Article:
What does it mean to be for the heart to be inclined to God’s Word?
Mediation on Psalm 119:36
January 31, 2013|by Gregg Metcalf|Scripture 105:4|Topic: God’s Word
Inclining the heart toward the testimonies of God, means having the heart turned toward the Word of God. In the Psalmist’s case, he is praying that God would turn his heart toward God’s word rather than having his heart toward any selfish gain. “Incline” is the common translation of the Hebrew word “extend” or “stretch out.” The verb form of this Hebrew word is used some two hundred and fifteen (215) times. The Psalmist is praying that God would “extend” or “stretch out” his heart (soul) to God’s word.
The question that comes to mind is why does the Psalmist need to pray for this to happen? The heart is not naturally turned toward God’s word. It takes the transformation by the Holy Spirit when a person becomes born again by the Spirit of God to desire God’s word. Prior to being regenerated by the Spirit the human “heart” hates the Word of God. The heart has no interest in, nor love for, nor does it delight in God’s word.
One of the critical marks of truly having been born again by the Spirit of God is the presence or awareness of a love for the word of God. Granted this love may be small or faint initially in a new believer, but eventually the Holy Spirit develops a love for God’s word in the heart of a believer.
At least three (3) different times in this Psalm we read of the love that the Psalmist has for God’s word. “And I will delight myself in thy commandments, which I have loved.” (Vs. 47) “O how I love thy law! It is my meditation all the day.” (Vs. 97) “Thy word is very pure, therefore they servant loveth it.” (Vs. 140)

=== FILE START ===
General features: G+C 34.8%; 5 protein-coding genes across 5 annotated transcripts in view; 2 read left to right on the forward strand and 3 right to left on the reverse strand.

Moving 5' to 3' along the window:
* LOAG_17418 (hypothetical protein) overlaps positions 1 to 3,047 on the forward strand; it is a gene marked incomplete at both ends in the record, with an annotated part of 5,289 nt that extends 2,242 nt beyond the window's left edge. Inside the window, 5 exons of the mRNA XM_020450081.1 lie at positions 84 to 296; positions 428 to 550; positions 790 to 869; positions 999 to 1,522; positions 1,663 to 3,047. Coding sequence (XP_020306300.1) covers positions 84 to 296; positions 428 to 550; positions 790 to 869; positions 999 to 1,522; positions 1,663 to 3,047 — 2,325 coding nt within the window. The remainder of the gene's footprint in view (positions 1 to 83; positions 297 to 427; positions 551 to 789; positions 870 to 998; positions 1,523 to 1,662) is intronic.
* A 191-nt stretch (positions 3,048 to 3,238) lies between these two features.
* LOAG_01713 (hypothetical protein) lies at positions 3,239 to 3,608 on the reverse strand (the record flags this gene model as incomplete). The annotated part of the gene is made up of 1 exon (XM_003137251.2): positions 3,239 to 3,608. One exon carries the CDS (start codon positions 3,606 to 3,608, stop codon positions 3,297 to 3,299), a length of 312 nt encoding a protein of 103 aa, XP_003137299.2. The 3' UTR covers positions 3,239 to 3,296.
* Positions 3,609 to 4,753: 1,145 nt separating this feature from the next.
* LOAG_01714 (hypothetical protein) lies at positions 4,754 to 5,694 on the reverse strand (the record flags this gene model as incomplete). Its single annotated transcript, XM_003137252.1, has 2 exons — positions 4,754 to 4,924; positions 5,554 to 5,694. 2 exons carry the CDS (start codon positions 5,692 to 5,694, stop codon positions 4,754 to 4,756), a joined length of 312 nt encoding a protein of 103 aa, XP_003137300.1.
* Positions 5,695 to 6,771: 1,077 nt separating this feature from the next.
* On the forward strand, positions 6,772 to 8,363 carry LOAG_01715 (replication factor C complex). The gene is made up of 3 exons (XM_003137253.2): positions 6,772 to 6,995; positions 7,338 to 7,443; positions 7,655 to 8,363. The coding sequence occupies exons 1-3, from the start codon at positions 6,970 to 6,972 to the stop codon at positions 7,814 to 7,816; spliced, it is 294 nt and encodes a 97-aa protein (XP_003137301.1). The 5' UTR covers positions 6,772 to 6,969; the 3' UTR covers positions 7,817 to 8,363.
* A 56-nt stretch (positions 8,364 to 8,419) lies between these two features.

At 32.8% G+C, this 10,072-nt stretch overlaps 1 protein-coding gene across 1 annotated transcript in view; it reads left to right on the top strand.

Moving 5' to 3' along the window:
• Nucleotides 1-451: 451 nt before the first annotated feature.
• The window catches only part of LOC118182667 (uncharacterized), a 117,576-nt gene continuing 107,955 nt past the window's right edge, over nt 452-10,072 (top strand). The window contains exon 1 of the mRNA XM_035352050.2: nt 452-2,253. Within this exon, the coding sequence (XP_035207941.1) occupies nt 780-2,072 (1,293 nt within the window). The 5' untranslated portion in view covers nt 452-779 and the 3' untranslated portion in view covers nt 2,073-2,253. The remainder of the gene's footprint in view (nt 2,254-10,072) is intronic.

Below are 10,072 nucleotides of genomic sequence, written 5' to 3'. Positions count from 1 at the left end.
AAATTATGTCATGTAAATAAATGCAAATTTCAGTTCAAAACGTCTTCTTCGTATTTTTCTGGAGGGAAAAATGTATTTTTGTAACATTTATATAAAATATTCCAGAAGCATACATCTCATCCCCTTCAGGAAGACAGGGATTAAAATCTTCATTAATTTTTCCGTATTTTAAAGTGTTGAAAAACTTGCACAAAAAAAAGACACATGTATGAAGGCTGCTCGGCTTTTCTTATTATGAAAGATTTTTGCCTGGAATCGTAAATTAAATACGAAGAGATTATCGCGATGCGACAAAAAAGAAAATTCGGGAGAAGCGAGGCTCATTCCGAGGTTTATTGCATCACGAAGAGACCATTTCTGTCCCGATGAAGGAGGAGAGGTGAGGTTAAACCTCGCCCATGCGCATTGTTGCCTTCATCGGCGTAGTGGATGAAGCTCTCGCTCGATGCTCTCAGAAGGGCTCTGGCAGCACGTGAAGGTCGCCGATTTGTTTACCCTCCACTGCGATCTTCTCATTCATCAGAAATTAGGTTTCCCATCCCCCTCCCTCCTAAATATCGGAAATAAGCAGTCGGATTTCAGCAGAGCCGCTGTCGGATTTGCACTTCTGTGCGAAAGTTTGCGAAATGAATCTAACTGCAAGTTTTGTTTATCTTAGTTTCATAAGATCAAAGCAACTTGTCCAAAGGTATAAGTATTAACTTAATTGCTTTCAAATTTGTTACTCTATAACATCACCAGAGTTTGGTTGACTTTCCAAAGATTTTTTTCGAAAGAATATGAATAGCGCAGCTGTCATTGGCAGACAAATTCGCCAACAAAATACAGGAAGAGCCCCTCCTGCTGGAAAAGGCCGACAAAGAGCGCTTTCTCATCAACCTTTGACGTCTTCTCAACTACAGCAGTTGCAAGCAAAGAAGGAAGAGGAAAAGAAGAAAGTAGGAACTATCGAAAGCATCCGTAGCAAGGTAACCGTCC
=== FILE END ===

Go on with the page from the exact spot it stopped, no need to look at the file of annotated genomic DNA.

I Peter 2:2 states, “As newborn babes, desire the sincere milk of the word, that ye may grow thereby.” Desiring God’s word in a believer is as natural as a newly born baby’s desire for milk. When a heart has no desire or interest in the word of God there is cause for alarm. That is not to say that we as believers do not go through periodic “dry spells” where our “thirst” for God’s word has been dulled or dried up. When there is an on-going disinterest and/or desire for the Word of God in the heart and soul of an individual, there is good reason to suspect that this heart has not been renewed by the Holy Spirit of God.
The Psalmist prays that God would “bend” all of his thoughts, desires, and interests, in the direction of God’s Word. The reason he prays this, is he knows that only the word of God can turn his heart away from the trivialities of this life and turn his heart toward the deep things of God.
It is unfortunate that the human heart has a tendency to run amok. Our heart can be easily distracted and can be caused to run after the “silliest” if not sinful things. Our heart is constantly bombarded and tempted to run after selfish desires. The Psalmist knew that the only cure for this tendency was the word of God. As a result, his prayer entreated God to always turn or extend his heart away from the vain and temporal things and toward the “full” and eternal (spiritual) things.
The great obstacle or hindrance towards having one’s heart turned to the Word of God is that of covetousness. “…take heed, and beware of covetousness: for a man’s life consisteth not in the abundance of the things which he possesseth.” (Luke 12:15) “Mortify therefore your members which are upon the earth; fornication, uncleanness, inordinate affection, evil concupiscence, and covetousness, which is idolatry.” (Col 3:5)
The great promise of those whose hearts is turned toward the Word of God is that the Word gives both light and wisdom. “Thy word is a lamp unto my feet, and a light unto my path.” (Vs. 105) “The entrance of thy words giveth light; it giveth understanding to the simple.” (Vs. 130) “Moreover by them (God’s statues [words]) is they servant warned: and in keeping of them there is great reward.” (Psalm 19:11)
Therefore, persistently, passionately, and prayerfully beg God to “incline your heart unto the testimonies of God [word], and away from covetousness.”